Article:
Angela Obree is an Effective Negotiation Semester Teaching Fellow at Bond University.
I have spent the last two decades negotiating in corporate boardrooms, mediations, and more recently, attempting to negotiate getting a pair of shoes onto my toddler to make it out of the door on time.
Negotiation is often seen as a battle of wits, but it also comes down to a battle of wills. Even the most thoroughly prepared negotiation strategy can be derailed by emotions when anxiety or anger end up in charge.
Whether negotiating a multi-billion-dollar deal or extending a deadline with a colleague, here are a few tips I have picked up along the way.
When buying a house, it is all about location, location, location. With negotiation, the key is preparation, preparation, preparation. Most people do not prepare nearly enough for a negotiation. I don’t just mean having all your documents and facts in order, though that is critical too, but also to invest time in preparing your emotional response. Consideration should be given to what you might feel, how it might cause you to react and what impact that could have on the outcome you want. Emotion is important, it means you care, but just as important is knowing what to expect from yourself and how to manage it.
Know your triggers
When faced with classic power plays during a negotiation such as a stab at credibility, or general affront from across the table, I pause briefly to remind myself to ‘separate the people from the problem’ (a term coined by Fisher and Ury in their book ‘Getting to Yes’). I have led negotiations where the parties involved have attacked my team from start to finish, but we remain focused on the issue at hand, and ‘ignore the noise’ to find a good outcome. Consider your own possible triggers – most often they will relate to aspects of the deal that relate to you personally such as your key performance indicators, your business or your reputation – make sure that you have a strategy in place to manage your reaction.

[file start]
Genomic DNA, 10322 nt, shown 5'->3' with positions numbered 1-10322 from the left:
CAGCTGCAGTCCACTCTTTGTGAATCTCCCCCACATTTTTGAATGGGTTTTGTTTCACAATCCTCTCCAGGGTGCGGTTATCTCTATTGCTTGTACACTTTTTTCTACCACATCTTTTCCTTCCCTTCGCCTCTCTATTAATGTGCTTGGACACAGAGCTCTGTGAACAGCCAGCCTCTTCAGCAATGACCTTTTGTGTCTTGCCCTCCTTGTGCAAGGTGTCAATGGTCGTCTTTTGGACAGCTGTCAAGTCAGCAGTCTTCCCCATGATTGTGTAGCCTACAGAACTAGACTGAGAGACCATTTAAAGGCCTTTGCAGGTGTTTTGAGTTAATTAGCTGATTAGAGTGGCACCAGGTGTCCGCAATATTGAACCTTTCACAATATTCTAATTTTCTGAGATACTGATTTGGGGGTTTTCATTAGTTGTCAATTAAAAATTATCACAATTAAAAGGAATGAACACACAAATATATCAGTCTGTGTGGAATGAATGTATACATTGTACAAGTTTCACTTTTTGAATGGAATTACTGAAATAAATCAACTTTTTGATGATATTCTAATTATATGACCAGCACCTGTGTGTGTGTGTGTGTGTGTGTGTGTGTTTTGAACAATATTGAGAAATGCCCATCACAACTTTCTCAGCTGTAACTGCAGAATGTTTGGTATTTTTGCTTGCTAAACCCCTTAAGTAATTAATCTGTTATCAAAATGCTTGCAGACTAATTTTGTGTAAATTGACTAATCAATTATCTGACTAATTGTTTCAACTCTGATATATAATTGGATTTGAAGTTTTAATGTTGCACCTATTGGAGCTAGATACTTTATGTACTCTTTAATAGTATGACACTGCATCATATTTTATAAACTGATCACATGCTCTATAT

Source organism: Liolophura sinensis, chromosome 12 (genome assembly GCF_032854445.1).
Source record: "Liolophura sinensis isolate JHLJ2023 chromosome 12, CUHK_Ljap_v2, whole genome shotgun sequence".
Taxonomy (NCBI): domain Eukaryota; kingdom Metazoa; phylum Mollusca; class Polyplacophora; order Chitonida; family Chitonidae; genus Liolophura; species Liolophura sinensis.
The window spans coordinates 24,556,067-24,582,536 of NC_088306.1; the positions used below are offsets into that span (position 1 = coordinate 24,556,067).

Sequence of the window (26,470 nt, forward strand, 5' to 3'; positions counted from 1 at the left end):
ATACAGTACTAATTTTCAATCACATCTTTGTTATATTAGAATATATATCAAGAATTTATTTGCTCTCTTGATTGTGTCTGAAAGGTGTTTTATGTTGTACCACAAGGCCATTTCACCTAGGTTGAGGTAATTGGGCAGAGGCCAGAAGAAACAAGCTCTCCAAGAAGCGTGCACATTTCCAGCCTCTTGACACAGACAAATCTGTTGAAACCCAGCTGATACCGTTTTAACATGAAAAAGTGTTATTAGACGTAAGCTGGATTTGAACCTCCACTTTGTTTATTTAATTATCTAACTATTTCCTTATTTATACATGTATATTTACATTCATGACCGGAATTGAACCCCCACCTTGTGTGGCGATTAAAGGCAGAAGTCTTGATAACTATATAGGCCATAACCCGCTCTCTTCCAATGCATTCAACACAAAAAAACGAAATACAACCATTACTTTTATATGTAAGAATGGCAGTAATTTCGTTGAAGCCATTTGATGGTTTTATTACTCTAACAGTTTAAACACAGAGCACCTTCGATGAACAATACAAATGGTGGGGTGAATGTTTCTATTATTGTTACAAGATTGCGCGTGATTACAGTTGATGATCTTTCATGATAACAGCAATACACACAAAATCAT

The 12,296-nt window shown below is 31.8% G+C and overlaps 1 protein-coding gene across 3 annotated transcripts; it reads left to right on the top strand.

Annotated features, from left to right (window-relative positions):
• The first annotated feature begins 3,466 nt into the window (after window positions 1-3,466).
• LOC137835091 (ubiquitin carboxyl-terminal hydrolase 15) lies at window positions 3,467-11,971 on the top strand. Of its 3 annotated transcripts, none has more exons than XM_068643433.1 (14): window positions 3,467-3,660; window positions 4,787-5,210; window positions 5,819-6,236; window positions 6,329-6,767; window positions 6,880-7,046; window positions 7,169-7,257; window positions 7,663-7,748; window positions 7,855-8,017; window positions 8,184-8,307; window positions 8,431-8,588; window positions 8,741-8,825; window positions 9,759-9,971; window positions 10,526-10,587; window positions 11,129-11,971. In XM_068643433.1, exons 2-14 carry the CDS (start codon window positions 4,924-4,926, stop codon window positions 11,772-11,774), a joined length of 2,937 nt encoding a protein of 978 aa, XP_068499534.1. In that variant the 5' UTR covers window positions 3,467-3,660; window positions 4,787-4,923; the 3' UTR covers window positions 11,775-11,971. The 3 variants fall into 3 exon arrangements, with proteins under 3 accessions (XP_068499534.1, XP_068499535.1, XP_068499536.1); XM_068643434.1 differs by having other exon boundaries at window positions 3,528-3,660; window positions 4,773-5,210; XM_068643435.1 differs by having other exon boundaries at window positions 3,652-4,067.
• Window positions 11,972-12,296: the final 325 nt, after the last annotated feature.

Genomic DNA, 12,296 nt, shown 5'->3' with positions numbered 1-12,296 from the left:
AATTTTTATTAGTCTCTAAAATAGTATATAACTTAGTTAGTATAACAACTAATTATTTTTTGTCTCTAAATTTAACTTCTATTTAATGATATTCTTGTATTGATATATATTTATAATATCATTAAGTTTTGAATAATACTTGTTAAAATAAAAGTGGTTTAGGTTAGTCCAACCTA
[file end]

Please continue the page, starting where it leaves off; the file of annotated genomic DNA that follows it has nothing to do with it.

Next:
Take a break
One tip I always give students or clients is to take a break as needed. If you can feel yourself being triggered into reacting with anger, or anxiety is clouding your thought processes, it is absolutely fine and in fact essential to take five minutes to compose yourself and consider the best way to respond. Anger can derail a negotiation. When the parties are angry it can be almost impossible to negotiate effectively. You might still get an outcome, but it is often not a good deal, or one which becomes impossible to implement and ultimately unravel. Do not be afraid to take some time out, consider what options your reaction might lead to, and then take a moment to plan your response.
Gently mitigate anger across the table
Negotiating with someone who is angry is like trying to add more liquid into a shaken-up bottle of soda. It is impossible to do so until the bottle has finished frothing and fizzing and spilling over. When someone is angry, trying to negotiate is futile, they will not hear anything you have to say until they have had a chance to explode. So let them explode. Listen carefully, don’t interrupt and give them visual cues to let them know you are genuinely listening. Once the bottle has stopped frothing over, the real discussions can begin.
Reflect and learn
Schedule time to debrief after every important negotiation as this is one of the keys to future success. Reflecting on how it went, and particularly how you handled the emotional aspects can offer some perspective on what might work better next time. Consider what might have triggered you, or how you may have inadvertently triggered your opposing party. This seemingly small step will help you be even better prepared for your next battle of wits and wills.